Illegal kickbacks occur when health care providers or entities provide certain payments or “remuneration”, such as bribes or rebates, to encourage the referral of patients who receive items or services that may be paid for by under a federal health care program.  Examples of federally-funded health care programs include Medicare, Medicaid, or Tricare, which provides care to members of the armed forces and their families.  An example of an illegal kickback scheme could involve a home health care company using agents to identify and refer patients for services, and then paying the agent for each new patient.  Or, a pharmaceutical company may provide a doctor with gifts like football tickets, extravagant meals, or even cash payments to encourage the doctor to prescribe that company’s drugs.

The federal Anti-Kickback Statute, among other things, prohibits offering, paying, soliciting or receiving remuneration to induce referrals of items or services covered by Medicare, Medicaid or other federally-funded programs.  States often have their own anti-kickback statute patterned after the federal Anti-Kickback statute.

The federal physician self-referral law, more commonly known as the Stark Law, prohibits improper physician referrals.  Specifically, the Stark law prohibits a physician for referring a patient to an entity for certain health services (called “Designated Health Services” or “DHS”) if the physician or a member of his immediate family has a financial relationship with the entity, unless an exception applies.  Claims resulting from a prohibited referral may not be presented to federal health care programs for payment.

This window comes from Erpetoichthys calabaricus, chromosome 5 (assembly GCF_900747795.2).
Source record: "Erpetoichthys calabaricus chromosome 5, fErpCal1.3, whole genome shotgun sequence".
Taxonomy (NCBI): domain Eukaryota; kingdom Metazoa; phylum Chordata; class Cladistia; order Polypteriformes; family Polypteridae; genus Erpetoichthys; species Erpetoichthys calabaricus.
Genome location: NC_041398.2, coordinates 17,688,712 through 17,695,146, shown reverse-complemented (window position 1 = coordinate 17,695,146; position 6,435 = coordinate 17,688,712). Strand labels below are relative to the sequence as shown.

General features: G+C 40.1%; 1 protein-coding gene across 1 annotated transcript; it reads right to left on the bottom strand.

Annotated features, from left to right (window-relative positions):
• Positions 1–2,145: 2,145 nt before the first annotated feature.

Both the Anti-Kickback Statute and the Stark Law are intended to ensure that a physician’s medical judgment is not compromised by improper financial incentives, and is based solely on the best interests of the patient.

Examples of successful cases:

  • Orthofix International and Blackstone Medical, Inc. agreed to pay $32 million to settle False Claims Act cases alleging illegal marketing of a bone growth stimulation device and illegal kickbacks paid to doctors.
  • Major laboratory companies agreed to pay $49.5 million to settle a whistleblower lawsuit claiming the company overcharged California’s Medicaid program and gave doctors kickbacks for patient referrals. The complaint claimed that the companies offered discounted or free testing to doctors, hospitals and clinics that referred Medi-Cal patients and other business to the labs. The companies subsidized those low prices by overcharging Medi-Cal for testing services.
  • A Florida radiology clinic paid $3 million to settle a False Claims Act case alleging the company submitted false claims to Medicare between 2000 and 2008 by entering into leasing and service agreements that violated the Anti-Kickback Statute and Stark Law.